Need some goal setting ideas? The list below starts with lower expectations and progressively increases:
Consider using this last calendar week of December 2020 to mentally start planning New Year fitness and health resolutions. Hold off starting the clock on keeping them until you have a fully developed program, about a week into 2021 rather than January 1. Those who have the opportunity to enjoy down-time and are going to be relaxing can use it to research ideas in depth.
Avoid making a mistake at the end of 2020, one that could increase your risk of not following through on 2021 health resolutions. Begin investigating and devising a reasonable approach to improving fitness for the year, with detailed scheduling of only the first quarter.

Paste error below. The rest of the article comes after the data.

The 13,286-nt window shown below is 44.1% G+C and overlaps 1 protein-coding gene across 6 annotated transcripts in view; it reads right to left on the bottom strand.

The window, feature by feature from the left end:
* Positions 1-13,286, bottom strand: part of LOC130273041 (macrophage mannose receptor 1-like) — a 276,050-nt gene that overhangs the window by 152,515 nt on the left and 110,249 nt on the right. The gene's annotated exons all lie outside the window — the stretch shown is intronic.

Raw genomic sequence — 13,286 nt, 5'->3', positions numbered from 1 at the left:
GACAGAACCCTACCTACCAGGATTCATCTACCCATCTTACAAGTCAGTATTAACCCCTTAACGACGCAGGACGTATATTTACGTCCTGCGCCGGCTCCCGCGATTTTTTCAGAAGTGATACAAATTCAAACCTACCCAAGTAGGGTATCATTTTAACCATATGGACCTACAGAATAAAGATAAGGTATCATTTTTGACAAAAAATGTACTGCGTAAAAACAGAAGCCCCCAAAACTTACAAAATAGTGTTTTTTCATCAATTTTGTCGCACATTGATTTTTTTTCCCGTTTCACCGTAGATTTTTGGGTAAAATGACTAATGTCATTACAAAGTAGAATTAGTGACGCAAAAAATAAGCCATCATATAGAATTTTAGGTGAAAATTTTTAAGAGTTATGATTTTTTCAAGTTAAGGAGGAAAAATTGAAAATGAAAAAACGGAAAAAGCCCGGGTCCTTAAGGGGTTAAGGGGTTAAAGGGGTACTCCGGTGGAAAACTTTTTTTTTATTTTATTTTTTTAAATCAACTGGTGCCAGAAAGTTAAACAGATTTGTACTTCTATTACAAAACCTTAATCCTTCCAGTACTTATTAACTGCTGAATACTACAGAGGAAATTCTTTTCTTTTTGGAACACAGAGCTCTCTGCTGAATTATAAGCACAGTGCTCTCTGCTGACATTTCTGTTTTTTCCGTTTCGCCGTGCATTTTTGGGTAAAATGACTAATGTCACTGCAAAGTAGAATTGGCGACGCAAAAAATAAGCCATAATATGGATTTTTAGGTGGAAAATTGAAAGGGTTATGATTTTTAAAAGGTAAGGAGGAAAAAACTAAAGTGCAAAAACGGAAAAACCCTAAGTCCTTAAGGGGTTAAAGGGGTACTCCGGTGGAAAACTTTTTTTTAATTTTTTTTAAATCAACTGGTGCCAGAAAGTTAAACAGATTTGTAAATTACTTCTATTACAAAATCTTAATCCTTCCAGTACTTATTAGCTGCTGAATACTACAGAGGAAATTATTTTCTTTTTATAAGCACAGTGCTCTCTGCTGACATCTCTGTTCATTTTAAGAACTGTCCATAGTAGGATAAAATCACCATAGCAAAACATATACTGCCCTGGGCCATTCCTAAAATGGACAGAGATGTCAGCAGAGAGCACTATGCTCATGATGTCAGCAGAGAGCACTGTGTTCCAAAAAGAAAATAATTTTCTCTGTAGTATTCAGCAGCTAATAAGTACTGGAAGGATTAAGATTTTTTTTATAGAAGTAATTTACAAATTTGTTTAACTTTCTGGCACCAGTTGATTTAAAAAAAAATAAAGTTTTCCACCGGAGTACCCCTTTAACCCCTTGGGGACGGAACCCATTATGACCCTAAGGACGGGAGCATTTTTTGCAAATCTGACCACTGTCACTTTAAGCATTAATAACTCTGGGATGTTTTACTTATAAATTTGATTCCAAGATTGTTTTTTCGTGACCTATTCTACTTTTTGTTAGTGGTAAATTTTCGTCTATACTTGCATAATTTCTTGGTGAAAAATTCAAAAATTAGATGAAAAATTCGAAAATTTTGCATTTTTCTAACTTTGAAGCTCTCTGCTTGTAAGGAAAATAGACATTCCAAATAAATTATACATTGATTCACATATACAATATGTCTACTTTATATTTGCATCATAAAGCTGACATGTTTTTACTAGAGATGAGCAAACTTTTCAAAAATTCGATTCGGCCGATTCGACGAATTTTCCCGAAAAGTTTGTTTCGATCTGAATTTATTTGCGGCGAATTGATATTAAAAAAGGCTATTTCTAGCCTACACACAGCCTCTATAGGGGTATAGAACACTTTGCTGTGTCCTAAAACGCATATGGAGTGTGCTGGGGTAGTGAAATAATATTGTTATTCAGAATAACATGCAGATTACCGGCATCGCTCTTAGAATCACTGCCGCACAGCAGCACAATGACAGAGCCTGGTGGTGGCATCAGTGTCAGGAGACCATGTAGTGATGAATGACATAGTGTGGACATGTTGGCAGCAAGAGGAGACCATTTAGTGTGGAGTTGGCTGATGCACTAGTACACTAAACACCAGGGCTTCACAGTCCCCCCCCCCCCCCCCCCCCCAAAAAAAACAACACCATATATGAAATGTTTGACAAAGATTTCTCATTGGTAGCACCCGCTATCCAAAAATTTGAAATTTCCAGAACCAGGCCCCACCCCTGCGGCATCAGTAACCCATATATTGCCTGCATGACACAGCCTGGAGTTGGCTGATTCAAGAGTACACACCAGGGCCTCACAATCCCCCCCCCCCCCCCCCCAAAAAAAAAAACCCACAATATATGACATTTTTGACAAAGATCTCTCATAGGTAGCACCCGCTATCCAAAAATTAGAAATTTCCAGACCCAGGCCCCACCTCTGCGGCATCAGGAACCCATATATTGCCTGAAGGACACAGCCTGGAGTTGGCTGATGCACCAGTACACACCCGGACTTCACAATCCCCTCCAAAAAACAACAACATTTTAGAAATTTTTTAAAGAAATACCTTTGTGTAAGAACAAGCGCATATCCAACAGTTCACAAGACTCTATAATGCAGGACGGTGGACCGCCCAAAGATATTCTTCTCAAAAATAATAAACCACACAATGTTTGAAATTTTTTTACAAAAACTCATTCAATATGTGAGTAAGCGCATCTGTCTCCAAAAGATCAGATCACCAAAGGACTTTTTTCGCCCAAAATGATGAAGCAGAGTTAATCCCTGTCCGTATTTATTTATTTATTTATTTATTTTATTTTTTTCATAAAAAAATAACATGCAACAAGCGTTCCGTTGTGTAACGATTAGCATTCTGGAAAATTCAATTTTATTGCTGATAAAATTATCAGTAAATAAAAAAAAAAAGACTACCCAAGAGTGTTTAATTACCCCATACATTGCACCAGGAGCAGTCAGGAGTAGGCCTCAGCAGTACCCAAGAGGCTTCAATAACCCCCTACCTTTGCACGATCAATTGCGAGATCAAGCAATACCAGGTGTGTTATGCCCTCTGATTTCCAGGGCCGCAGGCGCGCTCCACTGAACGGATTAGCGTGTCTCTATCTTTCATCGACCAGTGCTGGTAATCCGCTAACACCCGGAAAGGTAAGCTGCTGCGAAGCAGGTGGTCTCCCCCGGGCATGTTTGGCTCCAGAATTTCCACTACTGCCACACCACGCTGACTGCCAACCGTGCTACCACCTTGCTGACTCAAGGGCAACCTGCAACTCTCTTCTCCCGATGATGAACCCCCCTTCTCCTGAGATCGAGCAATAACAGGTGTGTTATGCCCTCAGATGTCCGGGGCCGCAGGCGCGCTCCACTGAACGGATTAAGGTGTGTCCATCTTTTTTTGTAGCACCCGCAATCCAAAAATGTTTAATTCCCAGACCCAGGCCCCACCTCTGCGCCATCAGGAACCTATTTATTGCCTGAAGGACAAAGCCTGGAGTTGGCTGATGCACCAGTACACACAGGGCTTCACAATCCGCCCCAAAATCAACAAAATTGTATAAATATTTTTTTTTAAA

Be ready to kick-off that plan after week 1 of January rather than day one, and enjoy the holiday with a light heart and firm resolution to succeed in 2021.
RUN & MOVE HAPPY!
*Many runners and walkers dream of gaining glory by completing a marathon. Equally satisfying experiences can be had from finishing other distance races. An article from runnersworld.com reviews 10 marathon training programs. The developers also offer shorter distance plans, and some are free.
DON'T BE AFRAID TO START RUNNING says Monica Olivas in an ACTIVE.com slideshow. Olivas identifies "7 common running fears" and provides humorous images and arguments to ease the minds of those who might be considering this move.
In a time crunch? Clicking though the slides takes a few minutes at most.
Although FDR's famous quote about fear was made in his first presidential inaugural address in 1933, responding to the mood of the nation in dark times of the Depression, it can be applied to other situations in which fear can be immobilizing. Being afraid to start running is far down on the list of serious fears but it potentially can keep us from achieving significant fitness and health goals.